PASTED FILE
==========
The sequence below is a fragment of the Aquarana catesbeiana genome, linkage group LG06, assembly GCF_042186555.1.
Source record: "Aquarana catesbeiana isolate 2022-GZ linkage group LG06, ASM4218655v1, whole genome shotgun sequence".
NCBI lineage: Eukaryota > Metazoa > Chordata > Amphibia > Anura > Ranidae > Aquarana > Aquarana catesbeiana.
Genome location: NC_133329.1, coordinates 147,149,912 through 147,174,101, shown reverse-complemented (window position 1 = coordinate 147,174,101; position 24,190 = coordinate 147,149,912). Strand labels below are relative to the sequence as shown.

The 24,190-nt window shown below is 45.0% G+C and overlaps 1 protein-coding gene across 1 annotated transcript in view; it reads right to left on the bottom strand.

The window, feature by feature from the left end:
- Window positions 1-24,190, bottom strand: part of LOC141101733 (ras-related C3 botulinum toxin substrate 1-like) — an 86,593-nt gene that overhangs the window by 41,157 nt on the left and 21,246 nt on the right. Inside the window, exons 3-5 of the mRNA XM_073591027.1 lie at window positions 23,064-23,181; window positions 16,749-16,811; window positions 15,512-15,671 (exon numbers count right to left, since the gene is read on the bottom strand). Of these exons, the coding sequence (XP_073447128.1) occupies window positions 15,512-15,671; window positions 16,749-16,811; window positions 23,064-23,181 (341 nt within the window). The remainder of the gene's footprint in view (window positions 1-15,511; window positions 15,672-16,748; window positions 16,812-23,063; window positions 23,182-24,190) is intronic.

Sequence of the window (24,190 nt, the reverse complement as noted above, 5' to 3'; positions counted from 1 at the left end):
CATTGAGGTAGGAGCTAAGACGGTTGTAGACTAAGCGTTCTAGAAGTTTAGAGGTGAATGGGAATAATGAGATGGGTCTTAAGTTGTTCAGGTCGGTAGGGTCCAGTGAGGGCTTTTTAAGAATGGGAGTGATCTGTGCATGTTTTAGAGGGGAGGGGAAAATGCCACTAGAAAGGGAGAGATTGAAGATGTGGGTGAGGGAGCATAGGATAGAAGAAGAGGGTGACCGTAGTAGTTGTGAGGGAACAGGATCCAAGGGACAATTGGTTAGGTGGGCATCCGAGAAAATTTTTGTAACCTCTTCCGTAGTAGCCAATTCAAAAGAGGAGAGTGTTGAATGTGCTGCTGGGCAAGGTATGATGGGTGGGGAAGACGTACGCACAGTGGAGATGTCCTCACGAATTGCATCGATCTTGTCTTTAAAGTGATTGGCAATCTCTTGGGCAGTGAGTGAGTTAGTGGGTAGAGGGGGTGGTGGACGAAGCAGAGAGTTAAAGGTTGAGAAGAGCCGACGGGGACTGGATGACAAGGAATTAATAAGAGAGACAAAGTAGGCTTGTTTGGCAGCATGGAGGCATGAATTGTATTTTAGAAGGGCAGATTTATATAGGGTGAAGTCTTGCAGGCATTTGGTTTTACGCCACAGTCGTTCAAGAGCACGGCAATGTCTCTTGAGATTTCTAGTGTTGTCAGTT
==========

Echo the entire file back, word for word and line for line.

The sequence below is a fragment of the Aquarana catesbeiana genome, linkage group LG06, assembly GCF_042186555.1.
Source record: "Aquarana catesbeiana isolate 2022-GZ linkage group LG06, ASM4218655v1, whole genome shotgun sequence".
NCBI lineage: Eukaryota > Metazoa > Chordata > Amphibia > Anura > Ranidae > Aquarana > Aquarana catesbeiana.
Genome location: NC_133329.1, coordinates 147,149,912 through 147,174,101, shown reverse-complemented (window position 1 = coordinate 147,174,101; position 24,190 = coordinate 147,149,912). Strand labels below are relative to the sequence as shown.

The 24,190-nt window shown below is 45.0% G+C and overlaps 1 protein-coding gene across 1 annotated transcript in view; it reads right to left on the bottom strand.

The window, feature by feature from the left end:
- Window positions 1-24,190, bottom strand: part of LOC141101733 (ras-related C3 botulinum toxin substrate 1-like) — an 86,593-nt gene that overhangs the window by 41,157 nt on the left and 21,246 nt on the right. Inside the window, exons 3-5 of the mRNA XM_073591027.1 lie at window positions 23,064-23,181; window positions 16,749-16,811; window positions 15,512-15,671 (exon numbers count right to left, since the gene is read on the bottom strand). Of these exons, the coding sequence (XP_073447128.1) occupies window positions 15,512-15,671; window positions 16,749-16,811; window positions 23,064-23,181 (341 nt within the window). The remainder of the gene's footprint in view (window positions 1-15,511; window positions 15,672-16,748; window positions 16,812-23,063; window positions 23,182-24,190) is intronic.

Sequence of the window (24,190 nt, the reverse complement as noted above, 5' to 3'; positions counted from 1 at the left end):
CATTGAGGTAGGAGCTAAGACGGTTGTAGACTAAGCGTTCTAGAAGTTTAGAGGTGAATGGGAATAATGAGATGGGTCTTAAGTTGTTCAGGTCGGTAGGGTCCAGTGAGGGCTTTTTAAGAATGGGAGTGATCTGTGCATGTTTTAGAGGGGAGGGGAAAATGCCACTAGAAAGGGAGAGATTGAAGATGTGGGTGAGGGAGCATAGGATAGAAGAAGAGGGTGACCGTAGTAGTTGTGAGGGAACAGGATCCAAGGGACAATTGGTTAGGTGGGCATCCGAGAAAATTTTTGTAACCTCTTCCGTAGTAGCCAATTCAAAAGAGGAGAGTGTTGAATGTGCTGCTGGGCAAGGTATGATGGGTGGGGAAGACGTACGCACAGTGGAGATGTCCTCACGAATTGCATCGATCTTGTCTTTAAAGTGATTGGCAATCTCTTGGGCAGTGAGTGAGTTAGTGGGTAGAGGGGGTGGTGGACGAAGCAGAGAGTTAAAGGTTGAGAAGAGCCGACGGGGACTGGATGACAAGGAATTAATAAGAGAGACAAAGTAGGCTTGTTTGGCAGCATGGAGGCATGAATTGTATTTTAGAAGGGCAGATTTATATAGGGTGAAGTCTTGCAGGCATTTGGTTTTACGCCACAGTCGTTCAAGAGCACGGCAATGTCTCTTGAGATTTCTAGTGTTGTCAGTT